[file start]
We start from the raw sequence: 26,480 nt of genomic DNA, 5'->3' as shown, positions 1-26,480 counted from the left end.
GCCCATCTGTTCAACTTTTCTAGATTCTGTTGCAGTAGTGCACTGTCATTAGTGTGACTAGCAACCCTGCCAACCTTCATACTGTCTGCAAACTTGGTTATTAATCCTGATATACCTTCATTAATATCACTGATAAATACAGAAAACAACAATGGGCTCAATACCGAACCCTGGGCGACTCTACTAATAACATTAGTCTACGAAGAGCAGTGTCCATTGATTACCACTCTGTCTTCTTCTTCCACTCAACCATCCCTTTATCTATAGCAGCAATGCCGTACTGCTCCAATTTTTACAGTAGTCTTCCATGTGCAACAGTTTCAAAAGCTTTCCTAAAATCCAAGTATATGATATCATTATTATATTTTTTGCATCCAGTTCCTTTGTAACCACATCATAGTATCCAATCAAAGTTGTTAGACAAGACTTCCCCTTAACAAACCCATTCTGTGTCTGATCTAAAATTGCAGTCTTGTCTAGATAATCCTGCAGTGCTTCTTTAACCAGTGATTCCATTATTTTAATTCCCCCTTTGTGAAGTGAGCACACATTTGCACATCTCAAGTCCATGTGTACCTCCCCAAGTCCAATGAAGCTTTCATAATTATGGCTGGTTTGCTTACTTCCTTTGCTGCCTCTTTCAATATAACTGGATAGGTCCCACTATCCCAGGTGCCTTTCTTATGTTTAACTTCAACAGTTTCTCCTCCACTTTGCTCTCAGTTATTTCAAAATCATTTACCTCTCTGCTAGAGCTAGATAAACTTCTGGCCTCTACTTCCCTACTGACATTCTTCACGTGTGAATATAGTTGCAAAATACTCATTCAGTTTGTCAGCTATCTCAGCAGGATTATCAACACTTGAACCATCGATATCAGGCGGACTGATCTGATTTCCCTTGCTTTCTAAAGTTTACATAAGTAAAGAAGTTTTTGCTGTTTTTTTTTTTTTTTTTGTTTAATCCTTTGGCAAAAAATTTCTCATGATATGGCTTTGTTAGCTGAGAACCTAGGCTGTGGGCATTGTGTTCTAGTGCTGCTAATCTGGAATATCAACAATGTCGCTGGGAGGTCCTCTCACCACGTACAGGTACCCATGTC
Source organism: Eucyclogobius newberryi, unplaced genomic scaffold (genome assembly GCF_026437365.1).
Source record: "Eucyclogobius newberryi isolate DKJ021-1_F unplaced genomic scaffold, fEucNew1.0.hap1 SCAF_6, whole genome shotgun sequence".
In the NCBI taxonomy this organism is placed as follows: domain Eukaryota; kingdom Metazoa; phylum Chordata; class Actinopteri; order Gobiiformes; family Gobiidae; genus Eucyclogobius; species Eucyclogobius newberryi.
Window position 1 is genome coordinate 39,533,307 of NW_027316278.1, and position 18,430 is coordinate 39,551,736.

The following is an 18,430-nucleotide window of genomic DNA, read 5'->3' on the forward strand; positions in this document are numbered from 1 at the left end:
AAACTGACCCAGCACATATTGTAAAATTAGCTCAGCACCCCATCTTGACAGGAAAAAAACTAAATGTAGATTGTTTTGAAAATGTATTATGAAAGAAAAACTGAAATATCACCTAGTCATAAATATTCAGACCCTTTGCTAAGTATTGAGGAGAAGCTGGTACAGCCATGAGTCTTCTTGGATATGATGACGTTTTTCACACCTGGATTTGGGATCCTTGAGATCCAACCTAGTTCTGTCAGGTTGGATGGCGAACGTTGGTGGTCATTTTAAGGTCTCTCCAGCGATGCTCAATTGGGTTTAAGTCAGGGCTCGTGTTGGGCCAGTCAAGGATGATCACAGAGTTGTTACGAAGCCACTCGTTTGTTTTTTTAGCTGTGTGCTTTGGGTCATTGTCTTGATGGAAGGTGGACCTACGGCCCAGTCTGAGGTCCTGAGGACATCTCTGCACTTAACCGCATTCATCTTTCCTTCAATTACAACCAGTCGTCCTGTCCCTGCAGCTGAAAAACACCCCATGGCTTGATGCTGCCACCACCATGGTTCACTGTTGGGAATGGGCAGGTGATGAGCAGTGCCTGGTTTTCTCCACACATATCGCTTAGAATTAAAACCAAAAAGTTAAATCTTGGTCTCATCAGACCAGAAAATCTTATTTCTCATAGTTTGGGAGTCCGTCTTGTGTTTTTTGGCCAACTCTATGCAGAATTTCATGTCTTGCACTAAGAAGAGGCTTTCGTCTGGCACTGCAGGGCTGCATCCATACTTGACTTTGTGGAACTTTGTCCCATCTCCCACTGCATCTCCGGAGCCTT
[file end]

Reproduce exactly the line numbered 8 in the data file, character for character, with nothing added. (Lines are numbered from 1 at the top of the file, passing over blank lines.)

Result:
AAACTGACCCAGCACATATTGTAAAATTAGCTCAGCACCCCATCTTGACAGGAAAAAAACTAAATGTAGATTGTTTTGAAAATGTATTATGAAAGAAAAACTGAAATATCACCTAGTCATAAATATTCAGACCCTTTGCTAAGTATTGAGGAGAAGCTGGTACAGCCATGAGTCTTCTTGGATATGATGACGTTTTTCACACCTGGATTTGGGATCCTTGAGATCCAACCTAGTTCTGTCAGGTTGGATGGCGAACGTTGGTGGTCATTTTAAGGTCTCTCCAGCGATGCTCAATTGGGTTTAAGTCAGGGCTCGTGTTGGGCCAGTCAAGGATGATCACAGAGTTGTTACGAAGCCACTCGTTTGTTTTTTTAGCTGTGTGCTTTGGGTCATTGTCTTGATGGAAGGTGGACCTACGGCCCAGTCTGAGGTCCTGAGGACATCTCTGCACTTAACCGCATTCATCTTTCCTTCAATTACAACCAGTCGTCCTGTCCCTGCAGCTGAAAAACACCCCATGGCTTGATGCTGCCACCACCATGGTTCACTGTTGGGAATGGGCAGGTGATGAGCAGTGCCTGGTTTTCTCCACACATATCGCTTAGAATTAAAACCAAAAAGTTAAATCTTGGTCTCATCAGACCAGAAAATCTTATTTCTCATAGTTTGGGAGTCCGTCTTGTGTTTTTTGGCCAACTCTATGCAGAATTTCATGTCTTGCACTAAGAAGAGGCTTTCGTCTGGCACTGCAGGGCTGCATCCATACTTGACTTTGTGGAACTTTGTCCCATCTCCCACTGCATCTCCGGAGCCTT